Problem solving, language and communication, connections within and outside mathematics, and formal and informal reasoning underlie all content areas in mathematics. Throughout mathematics in Kindergarten-Grade 2, students use these processes together with technology and other mathematical tools such as manipulative materials to develop conceptual understanding and solve meaningful problems as they do mathematics.
In Grade 2, the study of science includes planning and conducting simple classroom and field investigations to help students develop the skills of making measurements using standard and non-standard units, using common tools such as rulers and clocks to collect information, classifying and sequencing objects and events, and identifying patterns. Students also use computers and information technology tools to support their investigations.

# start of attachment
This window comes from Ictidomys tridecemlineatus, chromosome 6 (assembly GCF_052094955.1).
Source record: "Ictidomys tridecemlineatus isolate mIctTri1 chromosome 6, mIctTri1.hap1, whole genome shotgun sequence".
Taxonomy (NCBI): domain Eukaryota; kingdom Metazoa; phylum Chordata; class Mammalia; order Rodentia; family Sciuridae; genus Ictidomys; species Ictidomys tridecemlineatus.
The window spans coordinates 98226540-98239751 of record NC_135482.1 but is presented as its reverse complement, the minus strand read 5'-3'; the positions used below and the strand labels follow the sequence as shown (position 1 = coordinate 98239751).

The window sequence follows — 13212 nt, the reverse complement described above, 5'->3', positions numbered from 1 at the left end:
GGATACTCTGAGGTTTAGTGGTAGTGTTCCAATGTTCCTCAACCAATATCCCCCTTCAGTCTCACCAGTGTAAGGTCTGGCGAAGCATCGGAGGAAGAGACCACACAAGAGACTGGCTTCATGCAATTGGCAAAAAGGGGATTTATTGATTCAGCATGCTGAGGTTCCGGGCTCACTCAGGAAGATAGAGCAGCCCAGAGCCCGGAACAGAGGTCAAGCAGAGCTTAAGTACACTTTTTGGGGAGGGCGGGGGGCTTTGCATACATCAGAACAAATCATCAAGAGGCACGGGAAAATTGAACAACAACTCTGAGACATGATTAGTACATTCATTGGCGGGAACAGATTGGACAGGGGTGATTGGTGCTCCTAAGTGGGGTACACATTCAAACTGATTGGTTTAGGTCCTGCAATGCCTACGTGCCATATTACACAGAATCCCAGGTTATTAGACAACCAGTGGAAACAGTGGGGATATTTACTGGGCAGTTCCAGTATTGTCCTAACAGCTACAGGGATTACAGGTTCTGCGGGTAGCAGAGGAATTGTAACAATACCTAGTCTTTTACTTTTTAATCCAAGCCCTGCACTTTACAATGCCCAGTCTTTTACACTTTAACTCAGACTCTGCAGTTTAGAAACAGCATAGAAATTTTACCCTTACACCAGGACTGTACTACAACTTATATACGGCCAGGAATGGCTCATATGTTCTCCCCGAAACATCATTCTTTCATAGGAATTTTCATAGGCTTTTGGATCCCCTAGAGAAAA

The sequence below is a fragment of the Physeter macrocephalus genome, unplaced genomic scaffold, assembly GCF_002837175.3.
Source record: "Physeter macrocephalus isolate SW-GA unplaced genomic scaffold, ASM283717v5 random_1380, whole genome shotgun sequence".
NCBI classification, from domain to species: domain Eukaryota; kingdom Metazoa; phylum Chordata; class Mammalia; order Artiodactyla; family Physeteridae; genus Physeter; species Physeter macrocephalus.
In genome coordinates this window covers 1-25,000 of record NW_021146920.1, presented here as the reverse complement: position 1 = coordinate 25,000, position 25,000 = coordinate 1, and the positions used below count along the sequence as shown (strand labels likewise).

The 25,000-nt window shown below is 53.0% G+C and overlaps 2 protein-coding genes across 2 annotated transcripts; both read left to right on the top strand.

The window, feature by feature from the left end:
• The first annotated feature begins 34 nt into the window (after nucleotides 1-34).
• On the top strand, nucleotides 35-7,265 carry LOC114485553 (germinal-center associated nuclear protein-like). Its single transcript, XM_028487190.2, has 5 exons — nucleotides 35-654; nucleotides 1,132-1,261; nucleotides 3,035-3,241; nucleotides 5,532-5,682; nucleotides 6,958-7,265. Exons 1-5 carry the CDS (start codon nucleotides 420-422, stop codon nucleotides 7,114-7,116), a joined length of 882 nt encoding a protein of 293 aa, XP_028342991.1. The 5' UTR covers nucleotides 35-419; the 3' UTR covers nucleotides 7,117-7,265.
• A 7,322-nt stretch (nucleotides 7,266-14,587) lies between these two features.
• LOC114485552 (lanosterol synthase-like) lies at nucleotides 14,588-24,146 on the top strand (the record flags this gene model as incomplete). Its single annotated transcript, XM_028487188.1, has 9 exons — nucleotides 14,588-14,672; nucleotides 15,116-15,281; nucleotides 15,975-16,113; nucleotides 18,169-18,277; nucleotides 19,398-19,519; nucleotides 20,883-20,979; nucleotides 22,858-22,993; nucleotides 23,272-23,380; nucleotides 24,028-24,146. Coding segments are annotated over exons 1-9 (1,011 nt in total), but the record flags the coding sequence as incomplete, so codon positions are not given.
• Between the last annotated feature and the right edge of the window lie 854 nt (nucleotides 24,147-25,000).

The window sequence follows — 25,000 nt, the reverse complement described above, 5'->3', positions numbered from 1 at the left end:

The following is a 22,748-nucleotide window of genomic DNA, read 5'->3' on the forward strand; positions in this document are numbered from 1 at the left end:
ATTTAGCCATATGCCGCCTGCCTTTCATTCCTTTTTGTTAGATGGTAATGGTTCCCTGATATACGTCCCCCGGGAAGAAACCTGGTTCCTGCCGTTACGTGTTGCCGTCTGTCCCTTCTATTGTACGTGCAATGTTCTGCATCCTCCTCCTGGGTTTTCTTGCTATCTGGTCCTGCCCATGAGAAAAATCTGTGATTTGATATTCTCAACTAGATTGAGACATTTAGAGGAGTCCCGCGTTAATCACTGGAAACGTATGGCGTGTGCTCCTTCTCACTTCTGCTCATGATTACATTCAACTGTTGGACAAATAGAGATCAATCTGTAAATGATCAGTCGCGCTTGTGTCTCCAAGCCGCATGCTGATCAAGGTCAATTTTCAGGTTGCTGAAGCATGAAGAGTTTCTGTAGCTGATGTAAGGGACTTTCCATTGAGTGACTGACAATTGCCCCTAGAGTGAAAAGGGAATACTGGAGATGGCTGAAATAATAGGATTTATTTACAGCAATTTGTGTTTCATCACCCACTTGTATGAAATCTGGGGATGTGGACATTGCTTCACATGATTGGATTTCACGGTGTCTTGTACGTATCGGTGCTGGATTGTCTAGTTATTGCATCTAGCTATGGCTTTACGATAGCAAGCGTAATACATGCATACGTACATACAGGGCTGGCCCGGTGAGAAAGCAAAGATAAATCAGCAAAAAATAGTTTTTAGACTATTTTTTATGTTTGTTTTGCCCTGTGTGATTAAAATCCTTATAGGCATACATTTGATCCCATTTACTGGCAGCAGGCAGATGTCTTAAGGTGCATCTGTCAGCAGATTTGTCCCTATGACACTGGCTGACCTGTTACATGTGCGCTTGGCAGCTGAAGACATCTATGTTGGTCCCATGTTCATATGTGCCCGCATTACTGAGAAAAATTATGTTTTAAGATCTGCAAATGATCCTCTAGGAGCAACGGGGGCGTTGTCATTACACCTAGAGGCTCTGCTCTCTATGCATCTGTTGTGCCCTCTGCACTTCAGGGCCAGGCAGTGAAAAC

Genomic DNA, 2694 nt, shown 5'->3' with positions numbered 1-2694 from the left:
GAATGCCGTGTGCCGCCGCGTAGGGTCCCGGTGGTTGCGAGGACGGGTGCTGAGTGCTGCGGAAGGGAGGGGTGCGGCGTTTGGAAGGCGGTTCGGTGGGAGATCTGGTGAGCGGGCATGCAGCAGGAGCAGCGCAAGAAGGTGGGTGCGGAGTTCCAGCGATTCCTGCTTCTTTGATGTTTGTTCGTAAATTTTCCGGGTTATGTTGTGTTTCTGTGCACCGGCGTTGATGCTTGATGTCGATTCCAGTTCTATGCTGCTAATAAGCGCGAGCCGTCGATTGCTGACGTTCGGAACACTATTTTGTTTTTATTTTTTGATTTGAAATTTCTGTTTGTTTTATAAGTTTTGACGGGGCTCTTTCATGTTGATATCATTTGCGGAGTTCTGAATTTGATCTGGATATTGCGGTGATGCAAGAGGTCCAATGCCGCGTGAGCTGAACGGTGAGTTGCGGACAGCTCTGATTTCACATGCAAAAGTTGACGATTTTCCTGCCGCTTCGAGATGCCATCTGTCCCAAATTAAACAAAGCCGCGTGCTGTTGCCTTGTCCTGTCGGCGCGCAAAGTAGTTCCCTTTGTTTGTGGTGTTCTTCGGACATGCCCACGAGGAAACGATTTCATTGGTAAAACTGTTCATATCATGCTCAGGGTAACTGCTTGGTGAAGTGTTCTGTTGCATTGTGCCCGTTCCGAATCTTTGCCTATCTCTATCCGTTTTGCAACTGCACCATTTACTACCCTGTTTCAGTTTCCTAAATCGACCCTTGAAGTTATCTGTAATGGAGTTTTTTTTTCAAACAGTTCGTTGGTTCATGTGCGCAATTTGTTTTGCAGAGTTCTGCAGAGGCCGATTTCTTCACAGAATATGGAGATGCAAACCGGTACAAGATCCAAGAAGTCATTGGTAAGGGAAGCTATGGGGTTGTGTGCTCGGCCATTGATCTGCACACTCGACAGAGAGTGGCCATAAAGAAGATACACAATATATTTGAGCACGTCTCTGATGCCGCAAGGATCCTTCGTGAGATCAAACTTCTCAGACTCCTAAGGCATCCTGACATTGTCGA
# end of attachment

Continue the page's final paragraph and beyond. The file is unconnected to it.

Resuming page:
As students learn science skills, they identify components and processes of the natural world including the water cycle and the use of resources. They observe melting and evaporation, weathering, and the pushing and pulling of objects as examples of change. In addition, students distinguish between characteristics of living organisms and nonliving objects, compare lifelong needs of plants and animals, understand how living organisms depend on their environments, and identify functions of parts of plants and animals.
Science is a way of learning about the natural world. Students should know how science has built a vast body of changing and increasing knowledge described by physical, mathematical, and conceptual models, and also should know that science may not answer all questions.